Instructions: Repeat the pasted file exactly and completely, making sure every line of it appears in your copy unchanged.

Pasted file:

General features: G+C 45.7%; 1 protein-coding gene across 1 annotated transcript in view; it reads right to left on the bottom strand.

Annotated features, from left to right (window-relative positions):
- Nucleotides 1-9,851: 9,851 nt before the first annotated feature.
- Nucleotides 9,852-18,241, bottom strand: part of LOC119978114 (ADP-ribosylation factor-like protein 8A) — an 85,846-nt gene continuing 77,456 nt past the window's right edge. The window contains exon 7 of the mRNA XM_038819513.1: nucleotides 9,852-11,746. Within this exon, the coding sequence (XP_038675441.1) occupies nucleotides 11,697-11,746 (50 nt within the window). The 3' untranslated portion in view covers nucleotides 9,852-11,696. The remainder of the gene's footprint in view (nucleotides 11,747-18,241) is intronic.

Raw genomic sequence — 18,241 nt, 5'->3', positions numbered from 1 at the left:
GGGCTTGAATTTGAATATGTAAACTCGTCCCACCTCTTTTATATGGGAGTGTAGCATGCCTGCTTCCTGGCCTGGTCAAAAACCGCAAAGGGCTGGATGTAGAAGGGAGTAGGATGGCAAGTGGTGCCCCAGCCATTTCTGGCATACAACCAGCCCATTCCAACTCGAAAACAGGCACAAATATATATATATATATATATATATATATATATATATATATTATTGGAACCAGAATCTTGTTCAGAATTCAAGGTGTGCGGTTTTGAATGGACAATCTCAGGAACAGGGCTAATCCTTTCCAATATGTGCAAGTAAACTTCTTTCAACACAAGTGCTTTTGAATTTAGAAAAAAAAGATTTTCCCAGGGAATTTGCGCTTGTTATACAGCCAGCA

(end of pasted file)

General features: G+C 45.7%; 1 protein-coding gene across 1 annotated transcript in view; it reads right to left on the bottom strand.

Annotated features, from left to right (window-relative positions):
- Nucleotides 1-9,851: 9,851 nt before the first annotated feature.
- Nucleotides 9,852-18,241, bottom strand: part of LOC119978114 (ADP-ribosylation factor-like protein 8A) — an 85,846-nt gene continuing 77,456 nt past the window's right edge. The window contains exon 7 of the mRNA XM_038819513.1: nucleotides 9,852-11,746. Within this exon, the coding sequence (XP_038675441.1) occupies nucleotides 11,697-11,746 (50 nt within the window). The 3' untranslated portion in view covers nucleotides 9,852-11,696. The remainder of the gene's footprint in view (nucleotides 11,747-18,241) is intronic.

Raw genomic sequence — 18,241 nt, 5'->3', positions numbered from 1 at the left:
GGGCTTGAATTTGAATATGTAAACTCGTCCCACCTCTTTTATATGGGAGTGTAGCATGCCTGCTTCCTGGCCTGGTCAAAAACCGCAAAGGGCTGGATGTAGAAGGGAGTAGGATGGCAAGTGGTGCCCCAGCCATTTCTGGCATACAACCAGCCCATTCCAACTCGAAAACAGGCACAAATATATATATATATATATATATATATATATATATATATATTATTGGAACCAGAATCTTGTTCAGAATTCAAGGTGTGCGGTTTTGAATGGACAATCTCAGGAACAGGGCTAATCCTTTCCAATATGTGCAAGTAAACTTCTTTCAACACAAGTGCTTTTGAATTTAGAAAAAAAAGATTTTCCCAGGGAATTTGCGCTTGTTATACAGCCAGCA